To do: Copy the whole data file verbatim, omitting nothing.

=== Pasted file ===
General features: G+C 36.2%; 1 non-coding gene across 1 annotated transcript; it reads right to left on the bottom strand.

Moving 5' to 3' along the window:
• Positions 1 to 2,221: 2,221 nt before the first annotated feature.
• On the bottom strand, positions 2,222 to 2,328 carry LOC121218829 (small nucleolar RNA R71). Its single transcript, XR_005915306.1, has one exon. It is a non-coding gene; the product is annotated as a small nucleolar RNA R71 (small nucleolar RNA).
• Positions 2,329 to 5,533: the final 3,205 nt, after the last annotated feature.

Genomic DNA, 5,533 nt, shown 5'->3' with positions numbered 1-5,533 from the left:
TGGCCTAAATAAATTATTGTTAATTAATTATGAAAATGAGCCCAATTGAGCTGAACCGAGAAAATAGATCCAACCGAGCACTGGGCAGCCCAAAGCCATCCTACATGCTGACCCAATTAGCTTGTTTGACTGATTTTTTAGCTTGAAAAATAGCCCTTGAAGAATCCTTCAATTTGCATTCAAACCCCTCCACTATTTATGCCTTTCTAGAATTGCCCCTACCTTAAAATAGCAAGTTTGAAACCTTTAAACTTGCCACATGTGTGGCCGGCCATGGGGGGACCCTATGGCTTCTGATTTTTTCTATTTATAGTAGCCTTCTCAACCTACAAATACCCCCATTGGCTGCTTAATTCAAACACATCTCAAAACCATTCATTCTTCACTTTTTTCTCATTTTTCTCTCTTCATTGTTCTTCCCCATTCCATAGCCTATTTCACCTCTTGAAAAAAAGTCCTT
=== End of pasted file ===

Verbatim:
General features: G+C 36.2%; 1 non-coding gene across 1 annotated transcript; it reads right to left on the bottom strand.

Moving 5' to 3' along the window:
• Positions 1 to 2,221: 2,221 nt before the first annotated feature.
• On the bottom strand, positions 2,222 to 2,328 carry LOC121218829 (small nucleolar RNA R71). Its single transcript, XR_005915306.1, has one exon. It is a non-coding gene; the product is annotated as a small nucleolar RNA R71 (small nucleolar RNA).
• Positions 2,329 to 5,533: the final 3,205 nt, after the last annotated feature.

Genomic DNA, 5,533 nt, shown 5'->3' with positions numbered 1-5,533 from the left:
TGGCCTAAATAAATTATTGTTAATTAATTATGAAAATGAGCCCAATTGAGCTGAACCGAGAAAATAGATCCAACCGAGCACTGGGCAGCCCAAAGCCATCCTACATGCTGACCCAATTAGCTTGTTTGACTGATTTTTTAGCTTGAAAAATAGCCCTTGAAGAATCCTTCAATTTGCATTCAAACCCCTCCACTATTTATGCCTTTCTAGAATTGCCCCTACCTTAAAATAGCAAGTTTGAAACCTTTAAACTTGCCACATGTGTGGCCGGCCATGGGGGGACCCTATGGCTTCTGATTTTTTCTATTTATAGTAGCCTTCTCAACCTACAAATACCCCCATTGGCTGCTTAATTCAAACACATCTCAAAACCATTCATTCTTCACTTTTTTCTCATTTTTCTCTCTTCATTGTTCTTCCCCATTCCATAGCCTATTTCACCTCTTGAAAAAAAGTCCTT